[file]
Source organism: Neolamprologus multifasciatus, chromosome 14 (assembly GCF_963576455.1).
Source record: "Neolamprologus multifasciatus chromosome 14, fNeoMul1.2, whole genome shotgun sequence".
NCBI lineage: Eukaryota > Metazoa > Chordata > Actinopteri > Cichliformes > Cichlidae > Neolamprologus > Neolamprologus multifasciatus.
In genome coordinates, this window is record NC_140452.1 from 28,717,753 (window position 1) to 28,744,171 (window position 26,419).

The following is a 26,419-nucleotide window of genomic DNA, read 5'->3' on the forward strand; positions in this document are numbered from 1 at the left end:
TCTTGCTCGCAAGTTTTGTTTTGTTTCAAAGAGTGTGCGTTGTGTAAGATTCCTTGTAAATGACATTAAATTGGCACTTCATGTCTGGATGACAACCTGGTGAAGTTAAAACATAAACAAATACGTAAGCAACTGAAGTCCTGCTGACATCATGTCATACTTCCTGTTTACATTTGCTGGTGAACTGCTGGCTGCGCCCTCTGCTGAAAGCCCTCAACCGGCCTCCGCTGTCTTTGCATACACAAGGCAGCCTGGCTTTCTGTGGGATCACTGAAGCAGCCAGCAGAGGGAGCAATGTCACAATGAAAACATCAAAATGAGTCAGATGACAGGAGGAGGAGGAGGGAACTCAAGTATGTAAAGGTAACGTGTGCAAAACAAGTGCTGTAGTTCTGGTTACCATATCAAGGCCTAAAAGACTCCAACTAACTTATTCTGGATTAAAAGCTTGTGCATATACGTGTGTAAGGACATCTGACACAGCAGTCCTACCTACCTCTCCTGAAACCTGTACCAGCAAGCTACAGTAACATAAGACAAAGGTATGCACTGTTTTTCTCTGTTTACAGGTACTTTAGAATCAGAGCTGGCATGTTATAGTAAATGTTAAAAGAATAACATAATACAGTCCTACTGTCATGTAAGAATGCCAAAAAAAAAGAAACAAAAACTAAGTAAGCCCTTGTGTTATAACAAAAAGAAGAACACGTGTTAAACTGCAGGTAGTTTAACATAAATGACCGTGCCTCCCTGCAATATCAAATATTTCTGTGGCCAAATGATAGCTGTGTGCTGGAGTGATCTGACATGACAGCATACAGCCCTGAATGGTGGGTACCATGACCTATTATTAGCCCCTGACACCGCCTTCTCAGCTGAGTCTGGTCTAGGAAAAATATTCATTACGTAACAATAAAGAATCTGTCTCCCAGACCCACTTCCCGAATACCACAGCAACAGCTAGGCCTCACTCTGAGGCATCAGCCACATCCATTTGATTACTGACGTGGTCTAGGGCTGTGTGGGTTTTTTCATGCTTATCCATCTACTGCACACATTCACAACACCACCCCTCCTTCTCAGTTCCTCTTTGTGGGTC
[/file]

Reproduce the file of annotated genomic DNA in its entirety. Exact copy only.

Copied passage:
Source organism: Neolamprologus multifasciatus, chromosome 14 (assembly GCF_963576455.1).
Source record: "Neolamprologus multifasciatus chromosome 14, fNeoMul1.2, whole genome shotgun sequence".
NCBI lineage: Eukaryota > Metazoa > Chordata > Actinopteri > Cichliformes > Cichlidae > Neolamprologus > Neolamprologus multifasciatus.
In genome coordinates, this window is record NC_140452.1 from 28,717,753 (window position 1) to 28,744,171 (window position 26,419).

The following is a 26,419-nucleotide window of genomic DNA, read 5'->3' on the forward strand; positions in this document are numbered from 1 at the left end:
TCTTGCTCGCAAGTTTTGTTTTGTTTCAAAGAGTGTGCGTTGTGTAAGATTCCTTGTAAATGACATTAAATTGGCACTTCATGTCTGGATGACAACCTGGTGAAGTTAAAACATAAACAAATACGTAAGCAACTGAAGTCCTGCTGACATCATGTCATACTTCCTGTTTACATTTGCTGGTGAACTGCTGGCTGCGCCCTCTGCTGAAAGCCCTCAACCGGCCTCCGCTGTCTTTGCATACACAAGGCAGCCTGGCTTTCTGTGGGATCACTGAAGCAGCCAGCAGAGGGAGCAATGTCACAATGAAAACATCAAAATGAGTCAGATGACAGGAGGAGGAGGAGGGAACTCAAGTATGTAAAGGTAACGTGTGCAAAACAAGTGCTGTAGTTCTGGTTACCATATCAAGGCCTAAAAGACTCCAACTAACTTATTCTGGATTAAAAGCTTGTGCATATACGTGTGTAAGGACATCTGACACAGCAGTCCTACCTACCTCTCCTGAAACCTGTACCAGCAAGCTACAGTAACATAAGACAAAGGTATGCACTGTTTTTCTCTGTTTACAGGTACTTTAGAATCAGAGCTGGCATGTTATAGTAAATGTTAAAAGAATAACATAATACAGTCCTACTGTCATGTAAGAATGCCAAAAAAAAAGAAACAAAAACTAAGTAAGCCCTTGTGTTATAACAAAAAGAAGAACACGTGTTAAACTGCAGGTAGTTTAACATAAATGACCGTGCCTCCCTGCAATATCAAATATTTCTGTGGCCAAATGATAGCTGTGTGCTGGAGTGATCTGACATGACAGCATACAGCCCTGAATGGTGGGTACCATGACCTATTATTAGCCCCTGACACCGCCTTCTCAGCTGAGTCTGGTCTAGGAAAAATATTCATTACGTAACAATAAAGAATCTGTCTCCCAGACCCACTTCCCGAATACCACAGCAACAGCTAGGCCTCACTCTGAGGCATCAGCCACATCCATTTGATTACTGACGTGGTCTAGGGCTGTGTGGGTTTTTTCATGCTTATCCATCTACTGCACACATTCACAACACCACCCCTCCTTCTCAGTTCCTCTTTGTGGGTC